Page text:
Facts About Riboflavin
http://edis.ifas.ufl.edu/ ( Publisher's URL )
Full Citation
Permanent Link: http://ufdc.ufl.edu/IR00000853/00001
 Material Information
Title: Facts About Riboflavin
Physical Description: Fact Sheet
Creator: Turner, R. Elaine
Dahl, Wendy J.
Publisher: University of Florida Cooperative Extension Service, Institute of Food and Agriculture Sciences, EDIS
Place of Publication: Gainesville, Fla.
Publication Date: 2012
Abstract: Did you know that mushrooms are a good source of riboflavin? Riboflavin is one of the B vitamins, also is known as vitamin B2. We need riboflavin to use the carbohydrates, fats, and proteins in the foods we eat. Riboflavin helps us use these nutrients for energy in our bodies and additionally functions as an antioxidant. Riboflavin also is needed to properly use the vitamins niacin, folate, and vitamin B6. For more facts about riboflavin, check out this 2-page fact sheet.
Acquisition: Collected for University of Florida's Institutional Repository by the UFIR Self-Submittal tool. Submitted by Diana Hagan.
Publication Status: Published
General Note: "Publication #FCS8668"
General Note: "First published: June 2001. Revised: April 2006, April 2012."
 Record Information
Source Institution: University of Florida Institutional Repository
Holding Location: University of Florida
Rights Management: All rights reserved by the submitter.
System ID: IR00000853:00001


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FCS8668 Facts About Riboavin1R. Elaine Turner and Wendy J. Dahl2 1. This document is FCS8668, one of a series of the Department of Family, Youth and Community Sciences, Florida Cooperative Extension Service, Institute of Food and Ag ricultural Sciences, University of Florida. First published: June 2001. Revised: April 2006, April 2012. Please visit the EDIS website at http://edis.ifas.u.edu 2. R. Elaine Turner, PhD RD, associate dean and professor, College of Agricultural and Life Sciences, and Wendy J. Dahl, assistant professor, Food Science and Human Nutrition Department, Institute of Food and Agricultural Sciences, University of Florida, Gainesville, FL 32611. The Institute of Food and Agricultural Sciences (IFAS) is an Equal Opportunity Institution authorized to provide research, educational information and other services only to individuals and institutions that function with non-discrimination with respect to race, creed, color, religion, age, disability, sex, sexual orientation, marital status, national origin, political opinions or aliations. U.S. Department of Agriculture, Cooperative Extension Service, University of Florida, IFAS, Florida A&M University Cooperative Extension Program, and Boards of County Commissioners Cooperating. Millie Ferrer-Chancy, Interim DeanWhy do we need riboavin? What happens if we dont get enough riboavin? eir diets. A decien in decien e a decien How much riboavin do we need? Figure 1. Because riboavin is found in a variety of foods, most people get plenty in their diets. Credits: Photo by Jennoit. CC BY-NC-SA 2.0. http://ic.kr/p/8hyz7W Table 1. Recommended daily intakes of riboavin by life stageLife Stage Riboavin (mg/day) Men, ages 19+ 1.3 Women, ages 19+1.1 Pregnancy1.4 Breastfeeding 1.6 mg = milligrams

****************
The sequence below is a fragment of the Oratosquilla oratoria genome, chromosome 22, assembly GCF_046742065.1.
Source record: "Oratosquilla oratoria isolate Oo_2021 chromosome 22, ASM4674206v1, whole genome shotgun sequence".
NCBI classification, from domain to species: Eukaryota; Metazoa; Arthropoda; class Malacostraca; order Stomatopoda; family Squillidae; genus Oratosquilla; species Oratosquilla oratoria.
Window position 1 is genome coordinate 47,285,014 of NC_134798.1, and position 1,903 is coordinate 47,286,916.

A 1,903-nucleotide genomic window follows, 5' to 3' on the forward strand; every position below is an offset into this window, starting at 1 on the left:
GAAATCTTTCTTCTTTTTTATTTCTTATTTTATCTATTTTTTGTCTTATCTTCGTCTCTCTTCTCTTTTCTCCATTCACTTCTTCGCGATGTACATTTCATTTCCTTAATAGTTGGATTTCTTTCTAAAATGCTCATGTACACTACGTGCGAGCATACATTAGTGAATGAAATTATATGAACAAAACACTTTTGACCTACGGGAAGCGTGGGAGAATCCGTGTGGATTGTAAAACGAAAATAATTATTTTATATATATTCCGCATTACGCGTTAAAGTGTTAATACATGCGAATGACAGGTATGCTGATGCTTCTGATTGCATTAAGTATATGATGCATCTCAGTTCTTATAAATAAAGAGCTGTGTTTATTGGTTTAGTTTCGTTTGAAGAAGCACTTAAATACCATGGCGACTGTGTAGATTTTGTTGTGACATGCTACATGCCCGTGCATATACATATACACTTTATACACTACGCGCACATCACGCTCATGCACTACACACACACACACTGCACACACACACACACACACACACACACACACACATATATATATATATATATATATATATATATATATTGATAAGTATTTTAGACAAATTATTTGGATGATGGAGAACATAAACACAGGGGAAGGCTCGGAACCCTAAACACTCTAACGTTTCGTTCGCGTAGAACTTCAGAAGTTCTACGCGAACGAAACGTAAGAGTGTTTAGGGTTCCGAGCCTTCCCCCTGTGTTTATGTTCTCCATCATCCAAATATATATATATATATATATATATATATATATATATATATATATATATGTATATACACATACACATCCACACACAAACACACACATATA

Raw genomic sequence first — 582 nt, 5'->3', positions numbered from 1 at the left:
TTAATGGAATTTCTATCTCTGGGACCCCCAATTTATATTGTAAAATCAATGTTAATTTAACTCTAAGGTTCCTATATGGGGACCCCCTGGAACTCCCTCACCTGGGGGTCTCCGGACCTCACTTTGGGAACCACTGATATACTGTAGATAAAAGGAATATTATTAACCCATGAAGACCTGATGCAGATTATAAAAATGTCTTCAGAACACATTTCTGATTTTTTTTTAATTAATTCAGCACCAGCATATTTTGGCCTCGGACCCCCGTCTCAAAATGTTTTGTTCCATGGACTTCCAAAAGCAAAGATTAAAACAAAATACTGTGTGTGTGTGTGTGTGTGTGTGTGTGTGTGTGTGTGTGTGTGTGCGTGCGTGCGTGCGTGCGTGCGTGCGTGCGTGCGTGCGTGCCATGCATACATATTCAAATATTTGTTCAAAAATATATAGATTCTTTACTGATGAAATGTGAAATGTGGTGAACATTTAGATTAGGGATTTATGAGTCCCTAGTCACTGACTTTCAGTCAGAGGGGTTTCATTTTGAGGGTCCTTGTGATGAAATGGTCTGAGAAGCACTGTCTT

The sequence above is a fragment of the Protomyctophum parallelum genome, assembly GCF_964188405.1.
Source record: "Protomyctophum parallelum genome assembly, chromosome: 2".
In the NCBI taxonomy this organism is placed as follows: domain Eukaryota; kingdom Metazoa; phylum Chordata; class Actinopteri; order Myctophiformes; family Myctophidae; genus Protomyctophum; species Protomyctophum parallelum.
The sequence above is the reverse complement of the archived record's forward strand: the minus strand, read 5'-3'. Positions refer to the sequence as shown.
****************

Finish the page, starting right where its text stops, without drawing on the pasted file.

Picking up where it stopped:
2 How can we get enough riboavin? How should foods be prepared to retain riboavin? What about supplements? Where can I get more information? ce m Table 2. Food examples and milligrams per serving of riboavin in eachFood Riboavin (mg per serving) Yogurt, 8 oz 0.5 Milk, 1 cup 0.4 Ready-to-eat cereal, 1 cup 0.4 Egg, cooked, 1 large 0.3 Pork chop, cooked, 3 oz 0.3 Mushrooms, cooked, cup 0.2 Cottage cheese, cup 0.2 mg = milligrams oz = ounces INGREENTS: Enriched semolina (iron, thiamin monitra te folic acid, iacin), tomato, be et and spinach powders